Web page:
In to­tal, ap­prox­i­mately 25,000 chil­dren (12,000 girls and 13,000 boys) from 60 dif­fer­ent vil­lage com­mu­ni­ties in eth­nic mi­nor­ity ar­eas have re­ceived pre-pri­mary ed­u­ca­tion through Fin­land's sup­port.

Risk man­age­ment

Myan­mar is at a frag­ile stage in its de­vel­op­ment. Armed con­flicts oc­cur from time to time in the bor­der ar­eas, and hu­man rights vi­o­la­tions con­tinue to hap­pen. So­cial de­vel­op­ment and a last­ing peace re­quire strength­ened gov­er­nance and con­sol­i­da­tion of mu­tual trust be­tween the ci­ti­zens and dif­fer­ent groups of peo­ple. Cor­rup­tion re­mains a sig­nif­i­cant chal­lenge in Myan­mar. Myan­mar is vul­ner­a­ble to nat­u­ral dis­as­ters which, like armed con­flicts, can rapidly de­te­ri­o­rate the hu­man­i­tar­ian sit­u­a­tion.

Fin­land pays par­tic­u­lar at­ten­tion to risk man­age­ment and co­or­di­nates its co­op­er­a­tion closely with other donor coun­tries. A sig­nif­i­cant part of Fin­land's sup­port to the de­vel­op­ment of Myan­mar is chan­nelled through the UN and other mul­ti­lat­eral or­ga­ni­za­tions, which em­ploy a broad ar­ray of tools to mon­i­tor and man­age risks. Projects and pro­grammes are sub­ject to con­stant mon­i­tor­ing, also through reg­u­lar field trips and ex­ter­nal as­sess­ments and eval­u­a­tions.

Fin­land’s sup­port Good for­est gov­er­nance

Opium poppy cul­ti­va­tion to be re­placed by cul­ti­va­tion of cof­fee and com­mu­nity forestry. The project is im­ple­mented by the UN Of­fice on Drugs and Crime (UNODC). Fin­land’s sup­port for the project in 2019–2022 amounts to EUR 4 mil­lion.

Sur­vey of Myan­mar’s for­est re­sources and de­vel­op­ment of in­for­ma­tion sys­tems by the Food and Agri­cul­ture Or­ga­ni­za­tion of the United Na­tions, FAO: EUR 8 mil­lion in 2017– 2021.

Sur­vey of for­est re­sources in co­op­er­a­tion be­tween the Nat­u­ral Re­sources In­sti­tute of Fin­land (LUKE) and Myan­mar’s Min­istry of En­vi­ron­men­tal Con­ser­va­tion and Forestry and Yezin Agri­cul­tural Univer­sity: EUR 1 mil­lion in 2017–2020.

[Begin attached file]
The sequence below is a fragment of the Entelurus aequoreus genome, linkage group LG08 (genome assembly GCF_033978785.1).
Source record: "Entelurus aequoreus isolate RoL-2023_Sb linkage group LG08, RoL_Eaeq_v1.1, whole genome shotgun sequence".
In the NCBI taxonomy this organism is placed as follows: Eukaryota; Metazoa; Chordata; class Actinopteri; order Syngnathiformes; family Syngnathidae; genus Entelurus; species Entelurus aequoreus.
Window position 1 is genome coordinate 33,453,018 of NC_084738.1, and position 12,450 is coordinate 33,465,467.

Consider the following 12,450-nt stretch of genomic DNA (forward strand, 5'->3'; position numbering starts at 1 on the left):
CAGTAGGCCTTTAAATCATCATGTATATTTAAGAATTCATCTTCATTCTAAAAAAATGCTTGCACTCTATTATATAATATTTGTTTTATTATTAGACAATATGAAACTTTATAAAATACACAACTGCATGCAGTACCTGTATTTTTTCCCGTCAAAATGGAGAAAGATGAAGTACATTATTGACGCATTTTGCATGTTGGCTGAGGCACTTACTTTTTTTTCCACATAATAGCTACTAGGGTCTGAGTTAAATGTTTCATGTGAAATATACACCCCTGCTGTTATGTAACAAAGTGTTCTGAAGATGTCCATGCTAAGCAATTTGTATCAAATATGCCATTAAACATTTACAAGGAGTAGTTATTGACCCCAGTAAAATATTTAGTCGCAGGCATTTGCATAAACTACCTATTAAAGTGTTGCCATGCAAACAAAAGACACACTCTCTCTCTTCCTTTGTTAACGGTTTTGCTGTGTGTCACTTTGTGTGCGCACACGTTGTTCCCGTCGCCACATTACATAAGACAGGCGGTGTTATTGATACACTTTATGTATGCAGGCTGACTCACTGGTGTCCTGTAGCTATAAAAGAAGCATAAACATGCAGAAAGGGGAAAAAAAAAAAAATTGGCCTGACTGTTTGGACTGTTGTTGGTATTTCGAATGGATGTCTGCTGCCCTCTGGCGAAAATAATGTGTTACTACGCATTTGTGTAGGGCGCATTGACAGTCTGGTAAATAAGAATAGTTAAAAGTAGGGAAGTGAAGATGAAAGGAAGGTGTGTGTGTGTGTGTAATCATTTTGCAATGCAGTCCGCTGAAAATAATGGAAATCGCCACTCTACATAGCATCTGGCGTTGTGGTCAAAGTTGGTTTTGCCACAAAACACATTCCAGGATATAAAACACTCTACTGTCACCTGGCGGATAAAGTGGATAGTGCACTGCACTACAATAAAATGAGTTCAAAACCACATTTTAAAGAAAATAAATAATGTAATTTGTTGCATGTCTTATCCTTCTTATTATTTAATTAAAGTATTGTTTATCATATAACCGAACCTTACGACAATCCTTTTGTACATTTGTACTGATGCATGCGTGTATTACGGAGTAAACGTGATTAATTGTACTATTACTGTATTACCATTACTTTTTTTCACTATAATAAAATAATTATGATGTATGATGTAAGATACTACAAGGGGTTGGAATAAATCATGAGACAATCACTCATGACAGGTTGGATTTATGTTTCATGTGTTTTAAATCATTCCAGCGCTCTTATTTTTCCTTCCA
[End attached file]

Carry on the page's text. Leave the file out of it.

Peace, democ­racy and rule of law

Fin­land sup­ports Myan­mar's frag­ile peace process through four com­ple­men­tary projects:

Sup­port­ing the peace process in Myan­mar. Sup­port has been pro­vided since 2012 through the Fin­nish Evan­gel­i­cal Lutheran Mis­sion (FELM) and the Euro-Burma Of­fice (EBO). In the fourth phase of the project in 2019– 2021, Fin­land’s sup­port will be EUR 4 mil­lion.

A project that strength­ens Myan­mar's peace process. In Jan­uary 2019, a Cri­sis Man­age­ment Ini­tia­tive project was launched to sup­port the op­er­a­tion of the cease­fire mon­i­tor­ing mech­a­nism in Myan­mar and to pro­mote con­fi­dence and com­mu­ni­ca­tions be­tween the par­ties to the con­flict. Fin­land’s sup­port for the project in 2019–2021 amounts to EUR 1.75 mil­lion.

The multi-donor Joint Peace Fund is also used to sup­port the peace process. In 2019–2021, Fin­land’s sup­port was EUR 5.2 mil­lion.

Sup­port for democ­racy de­vel­op­ment and con­sti­tu­tion build­ing through the In­ter­na­tional In­sti­tute for Democ­racy and Elec­toral As­sis­tance (In­ter­na­tional IDEA). Fin­land's sup­port in 2019–2021 to­tals EUR 1.2 mil­lion.

Im­prove­ment of women's and girls' po­si­tion and ac­cess to sex­ual and re­pro­duc­tive health ser­vices as well as to ser­vices for vic­tims of gen­der­based vi­o­lence in con­flict ar­eas. The sup­port is chan­nelled through UNFPA: EUR 3.65 mil­lion in 2016–2019.

Qual­ity ed­u­ca­tion

De­vel­op­ment of teacher ed­u­ca­tion in co­op­er­a­tion with UNESCO: EUR 3.25 mil­lion in 2017–2019.

Tar­geted sup­port for the most vul­ner­a­ble chil­dren, im­prov­ing teach­ing con­di­tions and sup­port to strength­en­ing the pro­fes­sional skills of teach­ers. Fin­land's sup­port is chan­nelled through the World Bank: EUR 7.12 mil­lion in 2017–2020.

Other co­op­er­a­tion

Ap­prox­i­mately EUR 1.5–2 mil­lion a year is chan­nelled to Myan­mar via Fin­nish CSOs. These or­gan­i­sa­tions work to­gether with lo­cal part­ners, im­ple­ment­ing both de­vel­op­ment co­op­er­a­tion and hu­man­i­tar­ian projects.

The HEI-ICI pro­gramme (Higher Ed­u­ca­tion In­sti­tu­tions In­sti­tu­tional Co­op­er­a­tion In­stru­ment) is used as a chan­nel of sup­port to col­lab­o­ra­tive projects be­tween higher ed­u­ca­tion in­sti­tutes in Fin­land and Myan­mar.

In ad­di­tion, Fin­nish sup­port is chan­nelled also via in­ter­na­tional or­gan­i­sa­tions and in­ter­na­tional fi­nance in­sti­tu­tions, such as the World Bank and the Asian De­vel­op­ment Bank, to which Fin­land do­nates funds.

Fin­land has granted hu­man­i­tar­ian as­sis­tance to Myan­mar or for refugees who have fled Myan­mar to Bangladesh al­most ev­ery year.

Fin­land has pro­vided a to­tal of EUR 2.5 mil­lion in debt re­lief to Myan­mar.